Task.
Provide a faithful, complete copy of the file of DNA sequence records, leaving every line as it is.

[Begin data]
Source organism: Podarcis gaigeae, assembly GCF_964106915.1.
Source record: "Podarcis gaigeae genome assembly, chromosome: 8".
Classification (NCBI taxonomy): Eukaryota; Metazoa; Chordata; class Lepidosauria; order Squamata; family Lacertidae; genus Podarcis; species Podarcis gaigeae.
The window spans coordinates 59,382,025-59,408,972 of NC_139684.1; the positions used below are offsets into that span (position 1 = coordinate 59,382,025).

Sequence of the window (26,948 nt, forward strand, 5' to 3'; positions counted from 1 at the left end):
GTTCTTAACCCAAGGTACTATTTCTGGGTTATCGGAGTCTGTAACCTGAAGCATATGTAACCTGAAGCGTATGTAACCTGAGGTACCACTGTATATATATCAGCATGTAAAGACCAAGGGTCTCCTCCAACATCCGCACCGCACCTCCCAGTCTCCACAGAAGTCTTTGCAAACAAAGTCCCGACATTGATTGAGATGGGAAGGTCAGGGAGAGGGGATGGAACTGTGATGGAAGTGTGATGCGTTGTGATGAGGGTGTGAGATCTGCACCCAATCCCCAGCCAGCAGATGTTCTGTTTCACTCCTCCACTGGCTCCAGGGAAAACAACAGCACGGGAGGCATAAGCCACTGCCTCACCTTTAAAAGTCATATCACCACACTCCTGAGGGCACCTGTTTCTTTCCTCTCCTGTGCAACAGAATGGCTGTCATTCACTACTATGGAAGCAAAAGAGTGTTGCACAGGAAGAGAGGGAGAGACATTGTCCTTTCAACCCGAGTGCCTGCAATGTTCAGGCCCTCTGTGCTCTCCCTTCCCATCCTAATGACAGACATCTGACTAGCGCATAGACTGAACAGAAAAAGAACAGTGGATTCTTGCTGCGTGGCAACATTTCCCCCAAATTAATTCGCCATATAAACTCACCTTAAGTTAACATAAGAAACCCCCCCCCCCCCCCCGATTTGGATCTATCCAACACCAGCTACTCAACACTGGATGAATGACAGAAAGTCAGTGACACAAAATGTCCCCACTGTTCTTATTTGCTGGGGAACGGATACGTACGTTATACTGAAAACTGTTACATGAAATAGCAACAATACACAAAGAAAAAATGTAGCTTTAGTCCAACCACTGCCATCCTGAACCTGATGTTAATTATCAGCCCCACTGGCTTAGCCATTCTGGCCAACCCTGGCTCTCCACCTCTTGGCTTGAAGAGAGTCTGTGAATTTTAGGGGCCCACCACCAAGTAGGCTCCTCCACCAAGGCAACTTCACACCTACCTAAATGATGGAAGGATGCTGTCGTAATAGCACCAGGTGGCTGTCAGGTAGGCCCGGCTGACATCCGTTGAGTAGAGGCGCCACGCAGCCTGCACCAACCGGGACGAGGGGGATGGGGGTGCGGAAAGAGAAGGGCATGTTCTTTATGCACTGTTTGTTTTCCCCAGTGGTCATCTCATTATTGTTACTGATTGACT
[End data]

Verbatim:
Source organism: Podarcis gaigeae, assembly GCF_964106915.1.
Source record: "Podarcis gaigeae genome assembly, chromosome: 8".
Classification (NCBI taxonomy): Eukaryota; Metazoa; Chordata; class Lepidosauria; order Squamata; family Lacertidae; genus Podarcis; species Podarcis gaigeae.
The window spans coordinates 59,382,025-59,408,972 of NC_139684.1; the positions used below are offsets into that span (position 1 = coordinate 59,382,025).

Sequence of the window (26,948 nt, forward strand, 5' to 3'; positions counted from 1 at the left end):
GTTCTTAACCCAAGGTACTATTTCTGGGTTATCGGAGTCTGTAACCTGAAGCATATGTAACCTGAAGCGTATGTAACCTGAGGTACCACTGTATATATATCAGCATGTAAAGACCAAGGGTCTCCTCCAACATCCGCACCGCACCTCCCAGTCTCCACAGAAGTCTTTGCAAACAAAGTCCCGACATTGATTGAGATGGGAAGGTCAGGGAGAGGGGATGGAACTGTGATGGAAGTGTGATGCGTTGTGATGAGGGTGTGAGATCTGCACCCAATCCCCAGCCAGCAGATGTTCTGTTTCACTCCTCCACTGGCTCCAGGGAAAACAACAGCACGGGAGGCATAAGCCACTGCCTCACCTTTAAAAGTCATATCACCACACTCCTGAGGGCACCTGTTTCTTTCCTCTCCTGTGCAACAGAATGGCTGTCATTCACTACTATGGAAGCAAAAGAGTGTTGCACAGGAAGAGAGGGAGAGACATTGTCCTTTCAACCCGAGTGCCTGCAATGTTCAGGCCCTCTGTGCTCTCCCTTCCCATCCTAATGACAGACATCTGACTAGCGCATAGACTGAACAGAAAAAGAACAGTGGATTCTTGCTGCGTGGCAACATTTCCCCCAAATTAATTCGCCATATAAACTCACCTTAAGTTAACATAAGAAACCCCCCCCCCCCCCCCGATTTGGATCTATCCAACACCAGCTACTCAACACTGGATGAATGACAGAAAGTCAGTGACACAAAATGTCCCCACTGTTCTTATTTGCTGGGGAACGGATACGTACGTTATACTGAAAACTGTTACATGAAATAGCAACAATACACAAAGAAAAAATGTAGCTTTAGTCCAACCACTGCCATCCTGAACCTGATGTTAATTATCAGCCCCACTGGCTTAGCCATTCTGGCCAACCCTGGCTCTCCACCTCTTGGCTTGAAGAGAGTCTGTGAATTTTAGGGGCCCACCACCAAGTAGGCTCCTCCACCAAGGCAACTTCACACCTACCTAAATGATGGAAGGATGCTGTCGTAATAGCACCAGGTGGCTGTCAGGTAGGCCCGGCTGACATCCGTTGAGTAGAGGCGCCACGCAGCCTGCACCAACCGGGACGAGGGGGATGGGGGTGCGGAAAGAGAAGGGCATGTTCTTTATGCACTGTTTGTTTTCCCCAGTGGTCATCTCATTATTGTTACTGATTGACT